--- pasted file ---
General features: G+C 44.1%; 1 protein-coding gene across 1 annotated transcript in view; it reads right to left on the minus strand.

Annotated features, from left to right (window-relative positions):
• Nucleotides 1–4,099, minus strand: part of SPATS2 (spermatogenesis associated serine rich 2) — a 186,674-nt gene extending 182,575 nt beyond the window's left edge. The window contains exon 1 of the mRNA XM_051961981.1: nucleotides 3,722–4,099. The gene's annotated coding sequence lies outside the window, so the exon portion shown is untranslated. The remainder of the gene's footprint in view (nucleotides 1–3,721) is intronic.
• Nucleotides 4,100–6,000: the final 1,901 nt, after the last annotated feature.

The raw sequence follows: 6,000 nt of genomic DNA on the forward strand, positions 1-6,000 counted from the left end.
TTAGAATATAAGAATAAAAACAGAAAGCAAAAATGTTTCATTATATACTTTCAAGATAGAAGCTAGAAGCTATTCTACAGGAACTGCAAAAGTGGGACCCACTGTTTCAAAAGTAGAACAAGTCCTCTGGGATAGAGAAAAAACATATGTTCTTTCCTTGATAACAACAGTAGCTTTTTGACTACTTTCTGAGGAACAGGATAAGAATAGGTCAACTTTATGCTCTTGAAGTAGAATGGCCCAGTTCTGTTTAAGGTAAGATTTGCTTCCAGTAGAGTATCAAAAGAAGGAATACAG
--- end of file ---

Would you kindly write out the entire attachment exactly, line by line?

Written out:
General features: G+C 44.1%; 1 protein-coding gene across 1 annotated transcript in view; it reads right to left on the minus strand.

Annotated features, from left to right (window-relative positions):
• Nucleotides 1–4,099, minus strand: part of SPATS2 (spermatogenesis associated serine rich 2) — a 186,674-nt gene extending 182,575 nt beyond the window's left edge. The window contains exon 1 of the mRNA XM_051961981.1: nucleotides 3,722–4,099. The gene's annotated coding sequence lies outside the window, so the exon portion shown is untranslated. The remainder of the gene's footprint in view (nucleotides 1–3,721) is intronic.
• Nucleotides 4,100–6,000: the final 1,901 nt, after the last annotated feature.

The raw sequence follows: 6,000 nt of genomic DNA on the forward strand, positions 1-6,000 counted from the left end.
TTAGAATATAAGAATAAAAACAGAAAGCAAAAATGTTTCATTATATACTTTCAAGATAGAAGCTAGAAGCTATTCTACAGGAACTGCAAAAGTGGGACCCACTGTTTCAAAAGTAGAACAAGTCCTCTGGGATAGAGAAAAAACATATGTTCTTTCCTTGATAACAACAGTAGCTTTTTGACTACTTTCTGAGGAACAGGATAAGAATAGGTCAACTTTATGCTCTTGAAGTAGAATGGCCCAGTTCTGTTTAAGGTAAGATTTGCTTCCAGTAGAGTATCAAAAGAAGGAATACAG